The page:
The holidays are right around the corner and many of us have people in our lives that we may consider tipping during the holiday season. While tipping anyone is not required, People’s Trust have put together a guideline to help you should you feel that some people in your life have gone above and beyond. Remember that extraordinary holiday generosity is great, but etiquette dictates that tipping isn’t meant to put you into debt. From babysitters to hairstylists, we’ve broken down the rules of proper holiday tipping etiquette.
- Include a short thank you note along with your gift or cash and thank them for their hard work.
- Tip in person whenever possible.
Who to tip and what to tip?
- Your Server - If you frequent the same restaurant for breakfast/lunch on a daily basis and see the same barista every day that knows your order and has it ready for you before you have to say good morning - it may be a good idea to acknowledge them.
- Babysitter - One evening’s pay. You don’t need to give an occasional sitter a holiday tip. If you feel they have gone above and beyond than you can reward them for their hard work.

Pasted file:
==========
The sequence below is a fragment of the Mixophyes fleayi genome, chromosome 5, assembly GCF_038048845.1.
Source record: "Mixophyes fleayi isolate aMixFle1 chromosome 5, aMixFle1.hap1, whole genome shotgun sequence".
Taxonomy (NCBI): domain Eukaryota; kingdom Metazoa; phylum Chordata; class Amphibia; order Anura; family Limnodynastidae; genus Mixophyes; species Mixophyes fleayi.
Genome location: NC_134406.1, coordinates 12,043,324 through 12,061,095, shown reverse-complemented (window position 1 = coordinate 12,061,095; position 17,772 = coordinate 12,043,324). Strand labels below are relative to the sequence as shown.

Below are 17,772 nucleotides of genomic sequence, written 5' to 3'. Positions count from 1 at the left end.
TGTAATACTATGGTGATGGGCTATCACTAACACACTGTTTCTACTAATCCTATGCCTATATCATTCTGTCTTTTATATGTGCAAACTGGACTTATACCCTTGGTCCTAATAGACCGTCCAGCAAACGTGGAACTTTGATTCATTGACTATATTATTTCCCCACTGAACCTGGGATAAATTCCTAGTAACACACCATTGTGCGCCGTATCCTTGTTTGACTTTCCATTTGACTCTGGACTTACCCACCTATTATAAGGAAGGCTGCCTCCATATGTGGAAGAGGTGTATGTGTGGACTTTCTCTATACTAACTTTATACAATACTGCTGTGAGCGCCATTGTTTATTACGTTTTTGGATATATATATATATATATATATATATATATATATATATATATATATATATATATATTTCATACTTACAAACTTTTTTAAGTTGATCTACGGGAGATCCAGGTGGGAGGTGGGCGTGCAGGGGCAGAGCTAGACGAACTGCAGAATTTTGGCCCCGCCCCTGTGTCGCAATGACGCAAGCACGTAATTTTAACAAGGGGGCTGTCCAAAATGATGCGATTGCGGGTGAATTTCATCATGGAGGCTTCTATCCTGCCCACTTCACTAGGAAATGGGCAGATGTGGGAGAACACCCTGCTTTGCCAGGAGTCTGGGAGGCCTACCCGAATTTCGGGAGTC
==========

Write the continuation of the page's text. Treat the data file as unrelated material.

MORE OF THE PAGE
- Full Time Nanny - One Week to One Month’s Pay, based on tenure. You can either choose a personal gift or a tip. The personal gift should be something they would not get themselves and avoid kid oriented presents like a new baby carrier or a diaper bag. You want to reward your nanny, not add to her workload.
- Daycare providers – $20-$70 each and a small gift (such as a hand drawn picture from your child.) Cash and gift cards are the best and easiest choices for day care providers.
- Child’s Teacher - Budget between $25- $100. Remember your child’s teacher is working hard to take care of your child and ensure they have a good education despite budget cuts. Don’t feel obligated to buy presents for everyone at the school.
- Housekeeper - Up to one week’s pay. If you use a cleaning service and don’t know who cleans your home tipping is not necessary. But if the same housekeeper comes every week and does a great job, let her know with a great holiday tip.
- Hairdresser/Manicurist - (If you regularly go to them) cost of one service- typically acceptable to tip in cash. If the person who does your nails or hair is the shop’s owner, they may refuse your cash tip - but either way, they will appreciate the gesture.
- Dog Walker/Dog Sitter – One week’s pay.
- Postal Carrier - A small gift under $20 should you feel the need to recognize them. Civil servants are not allowed to receive cash tips. The U.S. Postal Service asks that your gratuity not exceed $20 in cash value. Gift cards are allowed.
This Blog is sponsored by:
People’s Trust Insurance Company